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What pharma can teach biotech about the life cycle management of a drug

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Dr. Stephen Dale is the chief medical officer and head of R&D, and Kathleen Ford is chief operating officer at Kura Oncology. Views are the authors’ own.

Within the biopharma industry, global product teams (GPTs) are the core of drug development, life cycle management and the driving force to improve patients’ lives.

While the GPT model is widely used by large and smaller pharma companies, it is less common among biotechs. Still, Kura Oncology decided to take the unusual step of establishing its first GPTs in April 2021.

Here’s a look at why we adopted this model and the benefits it yielded in the hope that other companies will be encouraged by our experience.

GPT structure, function and empowerment

Stephen Dale headshot

Dr. Stephen Dale, CMO, head of R&D, Kura Oncology

Permission granted by Kura


A GPT is formed at candidate selection and comprises a cross-functional team of leaders from R&D, commercial, CMC and regulatory within a company. A GPT is responsible for establishing, driving and executing a global strategy for a single asset across its entire life cycle — from early clinical development to late-stage pivotal studies, then through commercial launch and market access, and finally into post-marketing commitments, asset growth and patent expiration.

Dedicated GPTs have the advantage of ensuring end-to-end accountability and continuity throughout the program’s life cycle, avoiding multiple handovers from one department to the next — where ideas, reasoning behind major decisions and deliverables could easily fall through the cracks.

Kura’s GPTs operate somewhat differently: They are empowered to act in a largely autonomous manner. With clear guardrails and decision escalation and endorsement by our senior leadership team (SLT), our GPTs are free from day-to-day micromanagement and are encouraged to take calculated risks, allowing for greater time savings. GPTs and the senior leadership team also interface regularly to discuss challenges and promote the programs’ successes.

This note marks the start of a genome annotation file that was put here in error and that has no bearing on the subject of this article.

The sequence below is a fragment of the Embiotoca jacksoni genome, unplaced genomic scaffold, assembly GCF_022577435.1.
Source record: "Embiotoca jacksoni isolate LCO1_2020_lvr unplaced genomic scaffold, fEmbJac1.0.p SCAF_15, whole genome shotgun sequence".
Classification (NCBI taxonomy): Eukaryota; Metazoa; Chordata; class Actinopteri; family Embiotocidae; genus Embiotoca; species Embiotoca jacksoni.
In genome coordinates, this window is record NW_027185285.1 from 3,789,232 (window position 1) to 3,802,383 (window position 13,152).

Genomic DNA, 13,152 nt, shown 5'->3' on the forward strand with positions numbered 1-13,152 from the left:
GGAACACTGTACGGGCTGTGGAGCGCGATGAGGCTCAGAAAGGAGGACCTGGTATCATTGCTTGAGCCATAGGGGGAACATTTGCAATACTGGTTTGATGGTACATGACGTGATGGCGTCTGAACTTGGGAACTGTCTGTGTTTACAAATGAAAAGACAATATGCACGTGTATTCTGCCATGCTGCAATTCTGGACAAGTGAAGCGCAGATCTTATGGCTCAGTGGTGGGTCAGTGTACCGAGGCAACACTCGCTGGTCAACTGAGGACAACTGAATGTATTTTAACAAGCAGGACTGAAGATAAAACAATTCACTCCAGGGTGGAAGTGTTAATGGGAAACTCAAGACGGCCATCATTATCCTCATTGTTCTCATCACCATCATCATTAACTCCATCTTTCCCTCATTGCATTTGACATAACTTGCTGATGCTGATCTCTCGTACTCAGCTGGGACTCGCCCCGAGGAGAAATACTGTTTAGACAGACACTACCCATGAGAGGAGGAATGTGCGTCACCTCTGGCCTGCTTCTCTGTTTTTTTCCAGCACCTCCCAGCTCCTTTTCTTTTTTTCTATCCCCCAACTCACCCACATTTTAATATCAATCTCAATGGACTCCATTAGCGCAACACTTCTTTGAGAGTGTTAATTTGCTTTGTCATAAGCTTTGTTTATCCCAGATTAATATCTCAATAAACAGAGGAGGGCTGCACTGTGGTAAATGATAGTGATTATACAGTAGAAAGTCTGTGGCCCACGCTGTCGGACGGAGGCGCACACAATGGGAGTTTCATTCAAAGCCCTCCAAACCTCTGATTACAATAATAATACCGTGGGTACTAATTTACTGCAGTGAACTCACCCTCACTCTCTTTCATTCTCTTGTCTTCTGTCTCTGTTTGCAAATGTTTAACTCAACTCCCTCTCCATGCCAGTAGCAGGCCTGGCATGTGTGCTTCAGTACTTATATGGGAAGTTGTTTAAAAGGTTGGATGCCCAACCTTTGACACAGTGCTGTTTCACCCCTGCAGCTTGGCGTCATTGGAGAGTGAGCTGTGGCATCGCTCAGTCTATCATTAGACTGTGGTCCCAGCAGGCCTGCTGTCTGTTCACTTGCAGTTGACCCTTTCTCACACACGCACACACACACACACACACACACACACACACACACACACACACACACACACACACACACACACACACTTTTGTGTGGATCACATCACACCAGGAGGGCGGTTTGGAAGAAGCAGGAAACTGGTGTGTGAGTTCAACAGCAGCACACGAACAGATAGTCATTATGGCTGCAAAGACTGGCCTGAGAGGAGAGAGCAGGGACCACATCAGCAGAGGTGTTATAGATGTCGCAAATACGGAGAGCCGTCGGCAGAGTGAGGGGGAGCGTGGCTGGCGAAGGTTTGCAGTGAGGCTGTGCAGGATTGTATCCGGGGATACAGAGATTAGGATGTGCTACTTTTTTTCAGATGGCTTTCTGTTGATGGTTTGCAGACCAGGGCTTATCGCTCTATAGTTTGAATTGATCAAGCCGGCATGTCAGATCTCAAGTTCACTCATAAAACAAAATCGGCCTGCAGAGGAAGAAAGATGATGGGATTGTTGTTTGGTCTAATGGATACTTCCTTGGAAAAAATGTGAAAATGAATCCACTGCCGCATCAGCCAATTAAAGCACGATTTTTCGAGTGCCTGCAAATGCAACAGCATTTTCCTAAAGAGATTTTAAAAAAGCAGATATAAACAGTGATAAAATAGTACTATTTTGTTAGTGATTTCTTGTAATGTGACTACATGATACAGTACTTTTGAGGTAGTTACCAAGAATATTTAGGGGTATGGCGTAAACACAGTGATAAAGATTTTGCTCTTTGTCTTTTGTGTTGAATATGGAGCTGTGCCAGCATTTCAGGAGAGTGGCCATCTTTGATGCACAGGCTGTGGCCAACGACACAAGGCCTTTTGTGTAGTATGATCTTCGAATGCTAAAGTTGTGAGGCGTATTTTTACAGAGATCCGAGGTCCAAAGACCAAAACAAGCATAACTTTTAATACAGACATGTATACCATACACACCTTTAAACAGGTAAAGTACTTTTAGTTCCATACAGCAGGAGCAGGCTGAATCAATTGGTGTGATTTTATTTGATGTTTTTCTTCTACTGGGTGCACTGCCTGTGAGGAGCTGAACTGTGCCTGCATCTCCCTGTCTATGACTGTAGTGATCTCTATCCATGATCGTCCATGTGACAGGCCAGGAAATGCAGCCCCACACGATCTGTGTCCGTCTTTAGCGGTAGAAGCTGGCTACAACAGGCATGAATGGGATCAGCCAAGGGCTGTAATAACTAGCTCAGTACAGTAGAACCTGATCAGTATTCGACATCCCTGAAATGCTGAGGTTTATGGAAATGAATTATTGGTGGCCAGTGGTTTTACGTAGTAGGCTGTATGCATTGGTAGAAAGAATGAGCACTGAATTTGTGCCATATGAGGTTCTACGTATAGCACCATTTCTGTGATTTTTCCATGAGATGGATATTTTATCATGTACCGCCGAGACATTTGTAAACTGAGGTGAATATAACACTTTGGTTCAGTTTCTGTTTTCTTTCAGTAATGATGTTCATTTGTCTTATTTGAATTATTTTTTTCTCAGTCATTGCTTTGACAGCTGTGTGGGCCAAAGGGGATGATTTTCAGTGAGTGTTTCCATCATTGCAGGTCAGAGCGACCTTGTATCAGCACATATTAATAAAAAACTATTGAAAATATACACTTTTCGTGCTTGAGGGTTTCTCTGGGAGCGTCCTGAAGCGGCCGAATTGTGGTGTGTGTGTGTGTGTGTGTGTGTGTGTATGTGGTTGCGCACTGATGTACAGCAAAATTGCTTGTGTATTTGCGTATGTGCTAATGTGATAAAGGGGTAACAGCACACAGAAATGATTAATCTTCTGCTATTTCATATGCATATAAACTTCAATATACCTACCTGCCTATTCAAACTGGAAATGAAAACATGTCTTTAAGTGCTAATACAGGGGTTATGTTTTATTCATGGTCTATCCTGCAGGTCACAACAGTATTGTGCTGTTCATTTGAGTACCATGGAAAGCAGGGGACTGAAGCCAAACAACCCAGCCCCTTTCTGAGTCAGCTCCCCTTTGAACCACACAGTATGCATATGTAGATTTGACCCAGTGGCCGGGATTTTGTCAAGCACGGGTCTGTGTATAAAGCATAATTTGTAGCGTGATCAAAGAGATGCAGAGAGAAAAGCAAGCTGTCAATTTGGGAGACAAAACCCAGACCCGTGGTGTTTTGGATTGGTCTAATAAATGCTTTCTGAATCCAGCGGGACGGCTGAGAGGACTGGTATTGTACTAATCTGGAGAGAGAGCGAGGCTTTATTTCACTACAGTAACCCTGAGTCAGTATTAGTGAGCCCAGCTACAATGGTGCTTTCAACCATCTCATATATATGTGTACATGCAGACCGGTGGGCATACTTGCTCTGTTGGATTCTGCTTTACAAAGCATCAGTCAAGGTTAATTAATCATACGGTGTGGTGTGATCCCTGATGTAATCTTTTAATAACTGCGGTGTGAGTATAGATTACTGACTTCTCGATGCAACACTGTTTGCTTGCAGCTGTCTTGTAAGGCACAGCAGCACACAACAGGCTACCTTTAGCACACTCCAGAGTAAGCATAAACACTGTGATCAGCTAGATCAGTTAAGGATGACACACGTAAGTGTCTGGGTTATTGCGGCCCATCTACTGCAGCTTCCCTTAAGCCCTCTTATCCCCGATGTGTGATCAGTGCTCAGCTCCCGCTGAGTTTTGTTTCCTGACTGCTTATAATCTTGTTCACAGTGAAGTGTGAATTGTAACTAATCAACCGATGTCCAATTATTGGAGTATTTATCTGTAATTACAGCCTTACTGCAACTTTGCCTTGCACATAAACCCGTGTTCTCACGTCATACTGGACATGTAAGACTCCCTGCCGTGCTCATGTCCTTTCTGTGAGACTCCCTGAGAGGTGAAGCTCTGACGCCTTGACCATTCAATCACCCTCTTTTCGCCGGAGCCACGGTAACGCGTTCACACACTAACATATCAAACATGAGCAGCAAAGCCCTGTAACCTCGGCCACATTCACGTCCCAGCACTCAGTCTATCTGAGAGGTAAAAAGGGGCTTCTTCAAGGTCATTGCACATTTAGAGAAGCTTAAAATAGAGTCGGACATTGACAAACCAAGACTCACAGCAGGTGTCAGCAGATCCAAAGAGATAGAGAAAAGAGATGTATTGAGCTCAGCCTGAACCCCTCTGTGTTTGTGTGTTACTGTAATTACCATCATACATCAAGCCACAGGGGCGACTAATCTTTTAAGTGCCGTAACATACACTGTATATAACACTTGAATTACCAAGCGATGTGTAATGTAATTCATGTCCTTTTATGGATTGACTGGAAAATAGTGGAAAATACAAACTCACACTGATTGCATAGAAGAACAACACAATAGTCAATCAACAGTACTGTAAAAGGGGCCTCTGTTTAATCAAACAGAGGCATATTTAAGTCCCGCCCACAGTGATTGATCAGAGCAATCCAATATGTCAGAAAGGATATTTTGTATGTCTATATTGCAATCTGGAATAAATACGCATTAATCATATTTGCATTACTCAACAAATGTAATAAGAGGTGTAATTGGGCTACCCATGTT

Additionally, the GPT is supported by multidisciplinary sub-teams, which drive department-level strategies that feed into the overall program, and GPT membership adjusts as the program proceeds over time. Cross-functional team input is crucial to success; however, understanding there will be disagreements, the mantra of the GPTs is: We are one team with one voice. Once a decision has been made, we own it.​

Why and how we established GPTs

Kathleen Ford headshot

Kathleen Ford, COO, Kura Oncology

Permission granted by Kura


We decided to set up GPTs because, as chief medical officer and head of R&D and chief operating officer, we saw an opportunity to improve the performance and management of our assets by shifting from a siloed and functionally-led organization to one that is program-led across various functions.The GPT paradigm allowed us to have a single team of leaders working together collaboratively and accountably for asset strategy and execution.

As with all change, the introduction of the GPT model created some internal pushback. Some people believed GPTs were a “Big Pharma” model that could not work at a biotech; others disliked the model because it differed from how we had previously operated. Yet, we kept thinking that what had brought us to that point — including the successful nomination of a phase 1 candidate — would not necessarily move us closer to our ultimate goal — obtaining approval for a first-in-class or best-in-class drug. We believed GPTs were critical to our future successes as a company and it was time to change.

To mitigate pushback, we knew involvement of Kura’s senior leadership team to implement the GPT model, especially their buy-in ahead of the rollout, would ensure this new way of working was fit-for-purpose and well-aligned with our company’s culture. It also required a shift in the mindset of our leadership team to put full trust in our cross-functional GPTs to make recommendations and decisions on program strategy and execution.

We were pleasantly surprised at how smoothly the cross-functional collaborations among GPT members proceeded from the outset. The GPTs were proactive and accountable and engaged our senior leadership team and external stakeholders appropriately. However, our compensation and recognition systems, which were originally established to reward an individual’s performance, needed to change as well to reflect this new way of working. We implemented systems to reward individuals for their contributions to the collective performance of the team, thereby promoting awareness that successful drug development relies on creating partnerships among team members — not just one person or function.

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